US Treasuries: a venerable market in need of fresh thinking

The world’s most important market has evolved ad hoc; bringing order to it will be no small task

The US issued its first Treasury bonds to pay for the war of independence in the eighteenth century. The first Treasury bill auctions were held almost a century ago, during the Great Depression in 1929. Since those troubled times, US Treasuries have become one of the most liquid and reliable assets in the world.

But that reliability cannot be taken for granted. The past year has seen new stresses in the market, with auctions stumbling as issuance surges. The structure of the market and the mix of participants have changed, with trading technology evolving quickly over the past decade. The sheer dependability of Treasuries, however, combined with the fragmented US regulatory landscape, has meant no-one has ever taken a comprehensive look at how the entire market functions.

Until now. The US Treasury Department is undertaking a wide-ranging review of the market, in co-ordination with federal regulators. But unpicking years of gradual, ad hoc evolution and turning it into something more coherent is a major challenge. The price to pay for any potential mistakes made in such a huge and essential market – which serves as the bedrock for so much financial activity – is high.

On top of that, as with any market, there are competing interests. Non-bank market-makers and high-frequency traders account for a large share of Treasuries trading. They want the market to be more transparent and electronic, but that could hurt dealers, who bid in primary auctions and still handle large bilateral trades with clients.

Buy-side firms want best execution for their investors – transparency helps them to demonstrate that, but too much transparency makes it hard to move large blocks. And the buy side isn’t uniform, ranging from pension funds seeking to match long-term liabilities, to hedge funds looking for arbitrage opportunities.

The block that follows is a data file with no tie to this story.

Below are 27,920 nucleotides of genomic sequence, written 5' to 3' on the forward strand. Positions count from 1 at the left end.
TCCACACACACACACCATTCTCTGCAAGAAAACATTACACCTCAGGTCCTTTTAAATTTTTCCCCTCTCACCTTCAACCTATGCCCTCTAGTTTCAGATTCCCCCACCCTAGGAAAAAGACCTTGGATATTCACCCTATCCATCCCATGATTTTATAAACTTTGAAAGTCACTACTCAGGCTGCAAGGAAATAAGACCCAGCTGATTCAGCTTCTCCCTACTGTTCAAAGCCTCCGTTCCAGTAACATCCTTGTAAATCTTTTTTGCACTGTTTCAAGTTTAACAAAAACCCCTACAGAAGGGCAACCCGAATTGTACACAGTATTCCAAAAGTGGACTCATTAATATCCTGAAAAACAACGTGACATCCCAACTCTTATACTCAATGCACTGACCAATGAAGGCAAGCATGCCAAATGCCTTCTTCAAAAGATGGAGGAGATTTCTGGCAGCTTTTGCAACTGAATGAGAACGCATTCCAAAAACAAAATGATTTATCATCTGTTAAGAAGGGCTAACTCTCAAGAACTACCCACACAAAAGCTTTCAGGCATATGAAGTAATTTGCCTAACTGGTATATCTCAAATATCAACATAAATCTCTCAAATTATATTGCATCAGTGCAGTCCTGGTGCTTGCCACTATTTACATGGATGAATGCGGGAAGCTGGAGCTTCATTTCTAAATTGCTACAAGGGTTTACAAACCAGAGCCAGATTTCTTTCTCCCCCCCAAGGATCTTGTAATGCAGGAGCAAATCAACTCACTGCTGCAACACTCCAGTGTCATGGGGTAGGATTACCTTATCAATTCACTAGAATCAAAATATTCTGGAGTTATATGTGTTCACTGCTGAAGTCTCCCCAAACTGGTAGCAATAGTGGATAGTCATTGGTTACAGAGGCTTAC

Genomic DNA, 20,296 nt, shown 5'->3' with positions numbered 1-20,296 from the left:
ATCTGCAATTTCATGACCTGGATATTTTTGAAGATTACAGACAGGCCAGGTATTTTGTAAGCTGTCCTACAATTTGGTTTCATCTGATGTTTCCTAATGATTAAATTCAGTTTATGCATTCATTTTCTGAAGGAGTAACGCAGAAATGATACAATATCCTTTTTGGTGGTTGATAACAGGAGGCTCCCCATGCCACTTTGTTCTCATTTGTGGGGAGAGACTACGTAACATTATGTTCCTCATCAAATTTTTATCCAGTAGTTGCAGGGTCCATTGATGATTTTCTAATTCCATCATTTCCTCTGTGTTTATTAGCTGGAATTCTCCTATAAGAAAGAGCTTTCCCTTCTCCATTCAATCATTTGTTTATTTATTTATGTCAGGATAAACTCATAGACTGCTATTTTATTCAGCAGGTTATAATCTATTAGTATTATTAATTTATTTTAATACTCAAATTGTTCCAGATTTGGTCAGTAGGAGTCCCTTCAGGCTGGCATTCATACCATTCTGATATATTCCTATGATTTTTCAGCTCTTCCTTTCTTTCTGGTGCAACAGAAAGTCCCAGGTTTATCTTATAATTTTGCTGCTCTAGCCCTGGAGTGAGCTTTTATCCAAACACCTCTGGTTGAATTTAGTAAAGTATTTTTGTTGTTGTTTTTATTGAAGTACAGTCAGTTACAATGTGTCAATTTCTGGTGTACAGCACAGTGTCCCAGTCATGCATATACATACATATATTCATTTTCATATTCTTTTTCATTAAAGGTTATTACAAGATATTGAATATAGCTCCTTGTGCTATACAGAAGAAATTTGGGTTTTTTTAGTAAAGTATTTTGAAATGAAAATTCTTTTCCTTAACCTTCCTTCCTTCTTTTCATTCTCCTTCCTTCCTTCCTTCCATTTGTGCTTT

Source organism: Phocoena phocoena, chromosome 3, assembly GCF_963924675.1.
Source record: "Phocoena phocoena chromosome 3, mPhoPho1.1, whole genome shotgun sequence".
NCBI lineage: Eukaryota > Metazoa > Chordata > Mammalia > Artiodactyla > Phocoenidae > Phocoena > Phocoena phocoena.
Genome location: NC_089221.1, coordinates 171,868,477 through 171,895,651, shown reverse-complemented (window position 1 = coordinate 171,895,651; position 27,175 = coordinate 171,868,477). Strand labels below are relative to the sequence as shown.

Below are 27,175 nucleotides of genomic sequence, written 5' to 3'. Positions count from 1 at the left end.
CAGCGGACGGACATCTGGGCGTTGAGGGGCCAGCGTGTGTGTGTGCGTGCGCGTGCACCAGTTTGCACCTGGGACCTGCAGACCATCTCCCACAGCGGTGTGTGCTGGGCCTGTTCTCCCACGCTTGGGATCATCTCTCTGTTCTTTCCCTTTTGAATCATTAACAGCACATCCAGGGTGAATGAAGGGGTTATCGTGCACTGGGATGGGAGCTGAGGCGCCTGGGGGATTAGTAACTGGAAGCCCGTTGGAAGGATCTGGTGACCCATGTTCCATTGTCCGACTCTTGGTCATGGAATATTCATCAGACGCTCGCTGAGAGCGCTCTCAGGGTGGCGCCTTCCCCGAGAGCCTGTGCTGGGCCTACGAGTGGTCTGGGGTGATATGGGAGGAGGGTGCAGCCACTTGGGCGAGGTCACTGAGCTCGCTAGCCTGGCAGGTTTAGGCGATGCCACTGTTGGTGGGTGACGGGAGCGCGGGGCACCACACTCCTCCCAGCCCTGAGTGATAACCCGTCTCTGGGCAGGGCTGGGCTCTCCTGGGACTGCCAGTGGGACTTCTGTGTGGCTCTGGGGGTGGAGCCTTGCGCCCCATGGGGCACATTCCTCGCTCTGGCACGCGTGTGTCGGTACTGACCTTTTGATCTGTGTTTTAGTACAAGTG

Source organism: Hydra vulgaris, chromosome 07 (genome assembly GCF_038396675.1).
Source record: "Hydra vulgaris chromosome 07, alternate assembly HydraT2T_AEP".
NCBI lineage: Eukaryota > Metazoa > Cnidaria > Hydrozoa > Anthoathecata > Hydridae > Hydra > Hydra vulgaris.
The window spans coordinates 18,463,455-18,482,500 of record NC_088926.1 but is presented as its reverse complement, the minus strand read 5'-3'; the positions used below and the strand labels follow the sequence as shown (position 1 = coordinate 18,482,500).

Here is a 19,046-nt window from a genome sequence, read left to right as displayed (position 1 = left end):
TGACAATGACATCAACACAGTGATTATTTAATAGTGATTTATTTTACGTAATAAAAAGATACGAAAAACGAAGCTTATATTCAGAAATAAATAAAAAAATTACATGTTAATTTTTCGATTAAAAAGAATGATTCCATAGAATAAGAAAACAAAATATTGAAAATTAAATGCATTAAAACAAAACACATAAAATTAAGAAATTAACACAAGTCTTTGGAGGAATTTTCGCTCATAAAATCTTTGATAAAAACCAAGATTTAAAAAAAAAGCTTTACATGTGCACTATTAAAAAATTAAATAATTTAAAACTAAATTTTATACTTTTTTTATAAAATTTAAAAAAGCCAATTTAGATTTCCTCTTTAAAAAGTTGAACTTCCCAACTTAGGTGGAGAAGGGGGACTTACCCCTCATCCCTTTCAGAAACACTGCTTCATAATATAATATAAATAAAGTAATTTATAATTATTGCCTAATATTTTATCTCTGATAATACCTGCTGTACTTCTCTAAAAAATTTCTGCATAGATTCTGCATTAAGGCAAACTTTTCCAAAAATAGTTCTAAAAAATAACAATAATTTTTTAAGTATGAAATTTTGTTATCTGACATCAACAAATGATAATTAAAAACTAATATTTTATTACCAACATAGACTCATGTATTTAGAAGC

One potential reform being considered harks back to the regulatory response to the 2008 financial crisis. Central clearing has brought transparency and stability to the over-the-counter derivatives market, and many see it as the way forward for Treasuries. But central counterparties (CCPs) manage risk rather than eliminating it, and they sometimes end up at loggerheads with their clients over margining practices and loss allocation in the event of a member default. In such a large and heavily traded market as US Treasuries, those questions will become even more acute.

There is also talk of widening and diversifying the pool of primary dealers, to smoothe out the turbulence seen at recent bond auctions. But being a Treasuries dealer is not a particularly lucrative activity – its main value lies in the cross-selling opportunities it provides a universal bank. The business could look even less appealing if a usually stable market becomes more volatile, exposing primary dealers to greater risk on a low-return product.

On top of that, the regulatory agencies themselves sometimes seem to be in conflict – or at least, not singing from the same song-sheet. In the wake of the 2008 crisis, the Securities and Exchange Commission was far slower to implement reforms to the derivatives market than the Commodity Futures Trading Commission.

Put it all together, and individual regulators may find it easiest to change the things that are most directly under their own control. For the Federal Reserve, that would mean the creation of a standing repo facility to ensure Treasuries are fully fungible for central bank reserves at short notice. But there would still be plenty of discussion around who can access the facility and on what terms. The Fed may also find itself falling foul of political sensitivities in the US, where central bank liquidity provision is sometimes viewed as unacceptably similar to a fiscal bail-out.

While the idea of a more cogently organised Treasury market makes sense, in practice, it may take a few more nerve-racking auctions to provide enough impetus to drive through meaningful reforms.

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